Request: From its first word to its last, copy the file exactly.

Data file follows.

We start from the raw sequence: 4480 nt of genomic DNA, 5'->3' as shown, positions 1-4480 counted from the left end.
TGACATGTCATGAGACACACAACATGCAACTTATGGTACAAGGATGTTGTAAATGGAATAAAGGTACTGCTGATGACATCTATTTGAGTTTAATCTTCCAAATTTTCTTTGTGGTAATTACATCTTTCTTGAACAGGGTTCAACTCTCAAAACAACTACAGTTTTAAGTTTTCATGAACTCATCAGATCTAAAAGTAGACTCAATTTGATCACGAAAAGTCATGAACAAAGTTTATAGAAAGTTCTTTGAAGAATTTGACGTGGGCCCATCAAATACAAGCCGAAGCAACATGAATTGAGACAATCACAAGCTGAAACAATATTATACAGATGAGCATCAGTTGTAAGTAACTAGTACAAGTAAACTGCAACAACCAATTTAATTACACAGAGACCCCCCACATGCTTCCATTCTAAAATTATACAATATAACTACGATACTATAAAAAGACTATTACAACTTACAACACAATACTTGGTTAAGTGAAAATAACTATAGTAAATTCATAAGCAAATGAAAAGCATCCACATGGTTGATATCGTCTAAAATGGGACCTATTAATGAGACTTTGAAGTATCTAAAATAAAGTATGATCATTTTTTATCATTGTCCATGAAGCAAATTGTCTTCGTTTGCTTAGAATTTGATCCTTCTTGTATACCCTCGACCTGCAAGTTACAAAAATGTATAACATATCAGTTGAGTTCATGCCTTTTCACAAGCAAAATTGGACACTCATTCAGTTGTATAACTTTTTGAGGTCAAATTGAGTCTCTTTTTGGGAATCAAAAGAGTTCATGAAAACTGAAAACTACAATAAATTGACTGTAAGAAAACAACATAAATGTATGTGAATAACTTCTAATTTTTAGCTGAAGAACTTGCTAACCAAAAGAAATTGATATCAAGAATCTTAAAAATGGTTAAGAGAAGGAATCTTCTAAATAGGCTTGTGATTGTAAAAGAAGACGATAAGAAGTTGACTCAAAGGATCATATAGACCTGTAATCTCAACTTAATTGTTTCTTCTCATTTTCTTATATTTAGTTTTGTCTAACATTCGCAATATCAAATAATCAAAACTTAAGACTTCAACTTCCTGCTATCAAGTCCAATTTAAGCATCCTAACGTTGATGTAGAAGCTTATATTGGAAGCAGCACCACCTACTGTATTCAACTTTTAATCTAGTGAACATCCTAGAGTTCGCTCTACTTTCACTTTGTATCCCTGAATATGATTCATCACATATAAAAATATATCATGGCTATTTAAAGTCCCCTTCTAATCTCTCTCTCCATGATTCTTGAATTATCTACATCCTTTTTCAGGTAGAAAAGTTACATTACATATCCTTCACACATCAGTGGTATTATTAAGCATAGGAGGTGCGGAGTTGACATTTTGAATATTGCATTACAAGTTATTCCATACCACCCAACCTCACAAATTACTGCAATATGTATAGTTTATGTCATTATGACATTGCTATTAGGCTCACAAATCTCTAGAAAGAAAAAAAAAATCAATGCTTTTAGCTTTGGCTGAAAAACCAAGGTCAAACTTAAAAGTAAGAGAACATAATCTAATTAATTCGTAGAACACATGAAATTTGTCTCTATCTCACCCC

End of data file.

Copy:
We start from the raw sequence: 4480 nt of genomic DNA, 5'->3' as shown, positions 1-4480 counted from the left end.
TGACATGTCATGAGACACACAACATGCAACTTATGGTACAAGGATGTTGTAAATGGAATAAAGGTACTGCTGATGACATCTATTTGAGTTTAATCTTCCAAATTTTCTTTGTGGTAATTACATCTTTCTTGAACAGGGTTCAACTCTCAAAACAACTACAGTTTTAAGTTTTCATGAACTCATCAGATCTAAAAGTAGACTCAATTTGATCACGAAAAGTCATGAACAAAGTTTATAGAAAGTTCTTTGAAGAATTTGACGTGGGCCCATCAAATACAAGCCGAAGCAACATGAATTGAGACAATCACAAGCTGAAACAATATTATACAGATGAGCATCAGTTGTAAGTAACTAGTACAAGTAAACTGCAACAACCAATTTAATTACACAGAGACCCCCCACATGCTTCCATTCTAAAATTATACAATATAACTACGATACTATAAAAAGACTATTACAACTTACAACACAATACTTGGTTAAGTGAAAATAACTATAGTAAATTCATAAGCAAATGAAAAGCATCCACATGGTTGATATCGTCTAAAATGGGACCTATTAATGAGACTTTGAAGTATCTAAAATAAAGTATGATCATTTTTTATCATTGTCCATGAAGCAAATTGTCTTCGTTTGCTTAGAATTTGATCCTTCTTGTATACCCTCGACCTGCAAGTTACAAAAATGTATAACATATCAGTTGAGTTCATGCCTTTTCACAAGCAAAATTGGACACTCATTCAGTTGTATAACTTTTTGAGGTCAAATTGAGTCTCTTTTTGGGAATCAAAAGAGTTCATGAAAACTGAAAACTACAATAAATTGACTGTAAGAAAACAACATAAATGTATGTGAATAACTTCTAATTTTTAGCTGAAGAACTTGCTAACCAAAAGAAATTGATATCAAGAATCTTAAAAATGGTTAAGAGAAGGAATCTTCTAAATAGGCTTGTGATTGTAAAAGAAGACGATAAGAAGTTGACTCAAAGGATCATATAGACCTGTAATCTCAACTTAATTGTTTCTTCTCATTTTCTTATATTTAGTTTTGTCTAACATTCGCAATATCAAATAATCAAAACTTAAGACTTCAACTTCCTGCTATCAAGTCCAATTTAAGCATCCTAACGTTGATGTAGAAGCTTATATTGGAAGCAGCACCACCTACTGTATTCAACTTTTAATCTAGTGAACATCCTAGAGTTCGCTCTACTTTCACTTTGTATCCCTGAATATGATTCATCACATATAAAAATATATCATGGCTATTTAAAGTCCCCTTCTAATCTCTCTCTCCATGATTCTTGAATTATCTACATCCTTTTTCAGGTAGAAAAGTTACATTACATATCCTTCACACATCAGTGGTATTATTAAGCATAGGAGGTGCGGAGTTGACATTTTGAATATTGCATTACAAGTTATTCCATACCACCCAACCTCACAAATTACTGCAATATGTATAGTTTATGTCATTATGACATTGCTATTAGGCTCACAAATCTCTAGAAAGAAAAAAAAAATCAATGCTTTTAGCTTTGGCTGAAAAACCAAGGTCAAACTTAAAAGTAAGAGAACATAATCTAATTAATTCGTAGAACACATGAAATTTGTCTCTATCTCACCCC